Nonsensical statements, statistics and around the block with the dog are the ingredients for Jaap van Duijn's weekly column. "Half an hour of typing and it's on paper."
Name: Jaap van Duijn
Brand: De Financiële Telegraaf
"I still follow all the share prices and whatever's going on in the economy, even though I've retired. The fact that I have my own investments and also my weekly column for DFT forces me to keep up. Of course I could follow what other journalists write but I refuse to depend on someone else. Whatever I write has got to be correct. And there's a lot of nonsense out there, you know. Ministers are good at that, as are chairmen of the board and journalists. They often lack the perspective of the historical context. When I read things that don't make sense, I want to correct them in my column. I generally get on my racing bike or go around the block with the dog to think about my approach and vocabulary. And then I type for an hour and it's done.
What I really like about working for De Financiële Telegraaf is that my column reaches so many readers. I was recently approached by a man in the supermarket, who asked 'Aren't you Mr Van Duijn? I always read your piece first. You describe things so clearly that even my wife understands'. I'm not sure what that says about his wife but that's why I do it: to boost the economic know-how of my readers.
I didn't know how the investment world worked in the beginning. I like to compare it with my sporty side. I've run marathons, climbed mountains and skated the long-distance Elfstedentocht race, but while I could justifiably call myself an experienced expert after finishing the latter in 1986, it doesn't work that way in investments. I started investing at the age of 18, using my first salary from the bank where I worked. It was a case of 'let's get rich quick', but it didn't work: I lost half my money. With hindsight, it's the best thing that ever happened to me. It made me more aware of financial risks and how to deal with them, though economic developments will always be unpredictable. I'm 71 now and I still don't know exactly how it works.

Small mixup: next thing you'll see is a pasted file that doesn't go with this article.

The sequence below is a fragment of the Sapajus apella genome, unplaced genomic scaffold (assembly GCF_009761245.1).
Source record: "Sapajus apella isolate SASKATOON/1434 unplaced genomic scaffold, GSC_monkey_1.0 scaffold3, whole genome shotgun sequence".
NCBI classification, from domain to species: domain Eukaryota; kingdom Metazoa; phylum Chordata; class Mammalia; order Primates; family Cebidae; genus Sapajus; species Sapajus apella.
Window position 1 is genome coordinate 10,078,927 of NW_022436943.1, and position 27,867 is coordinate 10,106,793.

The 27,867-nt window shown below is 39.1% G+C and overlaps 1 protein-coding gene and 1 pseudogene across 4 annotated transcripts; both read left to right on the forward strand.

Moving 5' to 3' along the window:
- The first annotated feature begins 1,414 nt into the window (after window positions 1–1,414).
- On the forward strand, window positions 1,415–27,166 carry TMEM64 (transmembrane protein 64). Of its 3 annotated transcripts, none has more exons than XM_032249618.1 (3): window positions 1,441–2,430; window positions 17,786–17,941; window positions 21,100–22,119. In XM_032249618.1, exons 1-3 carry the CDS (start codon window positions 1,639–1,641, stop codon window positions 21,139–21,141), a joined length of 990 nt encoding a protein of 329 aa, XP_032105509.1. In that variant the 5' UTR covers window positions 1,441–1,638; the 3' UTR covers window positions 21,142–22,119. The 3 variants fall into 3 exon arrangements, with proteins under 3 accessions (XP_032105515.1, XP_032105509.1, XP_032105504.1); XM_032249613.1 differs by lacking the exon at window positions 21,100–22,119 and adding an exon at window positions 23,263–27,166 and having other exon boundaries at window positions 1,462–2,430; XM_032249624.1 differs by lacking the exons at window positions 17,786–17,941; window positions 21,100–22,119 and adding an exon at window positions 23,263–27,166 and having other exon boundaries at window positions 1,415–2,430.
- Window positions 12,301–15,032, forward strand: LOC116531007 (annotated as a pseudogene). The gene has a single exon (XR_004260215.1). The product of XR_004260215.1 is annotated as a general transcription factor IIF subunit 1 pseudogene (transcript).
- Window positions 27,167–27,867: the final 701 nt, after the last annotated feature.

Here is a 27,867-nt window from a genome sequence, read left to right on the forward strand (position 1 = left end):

After studying economics, I taught as a professor in Delft. In due time, I switched to 'the real work': managing money at Robeco. That was by far the best but also the most difficult time of my life. In the end, I had 24 billion guilders in my portfolio, an enormous responsibility that really kept me absorbed. In the second half of the 1990s, it was one big party at work as the prices continued to soar. When the prices dropped following the attacks of 11 September 2001, I had many a sleepless night. I just kept thinking, ‘when will this stop?’ It didn't. You'd rather not be in that situation at such moments, but, looking back, I'm glad that I also experienced those restless years. It's pretty much like the Elfstedentocht really: while you're skating, all you want to do is reach Leeuwarden. You don't appreciate what you've done until the finish. I get that same feeling when receiving compliments in the supermarket."